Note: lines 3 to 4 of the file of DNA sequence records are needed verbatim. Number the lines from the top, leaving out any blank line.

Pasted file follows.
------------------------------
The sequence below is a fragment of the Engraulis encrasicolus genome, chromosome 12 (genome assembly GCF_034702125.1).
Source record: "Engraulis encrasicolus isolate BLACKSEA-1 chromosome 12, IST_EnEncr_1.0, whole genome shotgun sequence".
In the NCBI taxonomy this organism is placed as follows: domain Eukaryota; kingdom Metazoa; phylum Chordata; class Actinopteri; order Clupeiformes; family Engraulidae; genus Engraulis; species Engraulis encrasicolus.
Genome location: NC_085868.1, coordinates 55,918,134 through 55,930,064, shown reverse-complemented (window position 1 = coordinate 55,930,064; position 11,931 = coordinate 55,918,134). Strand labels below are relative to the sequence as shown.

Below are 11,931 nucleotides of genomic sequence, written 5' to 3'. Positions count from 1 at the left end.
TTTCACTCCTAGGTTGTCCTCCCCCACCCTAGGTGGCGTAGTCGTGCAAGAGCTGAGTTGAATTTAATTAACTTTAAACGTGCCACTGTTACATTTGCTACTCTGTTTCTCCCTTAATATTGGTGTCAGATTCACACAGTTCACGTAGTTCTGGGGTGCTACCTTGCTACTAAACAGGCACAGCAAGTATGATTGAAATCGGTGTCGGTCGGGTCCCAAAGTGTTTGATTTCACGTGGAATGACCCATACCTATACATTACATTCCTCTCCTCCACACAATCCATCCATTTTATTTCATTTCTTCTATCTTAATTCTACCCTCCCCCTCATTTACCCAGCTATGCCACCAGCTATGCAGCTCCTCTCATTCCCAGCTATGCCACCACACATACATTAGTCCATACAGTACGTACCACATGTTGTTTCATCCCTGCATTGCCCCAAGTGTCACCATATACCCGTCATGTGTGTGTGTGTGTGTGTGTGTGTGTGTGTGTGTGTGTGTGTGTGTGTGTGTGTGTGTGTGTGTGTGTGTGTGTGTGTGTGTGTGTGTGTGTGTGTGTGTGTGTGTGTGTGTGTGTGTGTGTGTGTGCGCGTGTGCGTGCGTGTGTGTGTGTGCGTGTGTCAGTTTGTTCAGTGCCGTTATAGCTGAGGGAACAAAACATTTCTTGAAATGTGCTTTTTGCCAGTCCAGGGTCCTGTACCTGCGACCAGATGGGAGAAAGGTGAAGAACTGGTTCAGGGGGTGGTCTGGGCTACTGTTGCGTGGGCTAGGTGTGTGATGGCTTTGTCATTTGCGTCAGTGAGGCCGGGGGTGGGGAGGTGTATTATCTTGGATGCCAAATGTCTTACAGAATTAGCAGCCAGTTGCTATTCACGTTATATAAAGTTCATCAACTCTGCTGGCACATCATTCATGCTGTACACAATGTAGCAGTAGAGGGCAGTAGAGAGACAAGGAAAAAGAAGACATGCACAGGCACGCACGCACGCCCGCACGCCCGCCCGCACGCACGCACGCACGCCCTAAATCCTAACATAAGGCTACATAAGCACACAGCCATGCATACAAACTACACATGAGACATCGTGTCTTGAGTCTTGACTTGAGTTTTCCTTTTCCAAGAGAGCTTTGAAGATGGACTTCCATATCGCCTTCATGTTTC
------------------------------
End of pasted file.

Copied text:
In the NCBI taxonomy this organism is placed as follows: domain Eukaryota; kingdom Metazoa; phylum Chordata; class Actinopteri; order Clupeiformes; family Engraulidae; genus Engraulis; species Engraulis encrasicolus.
Genome location: NC_085868.1, coordinates 55,918,134 through 55,930,064, shown reverse-complemented (window position 1 = coordinate 55,930,064; position 11,931 = coordinate 55,918,134). Strand labels below are relative to the sequence as shown.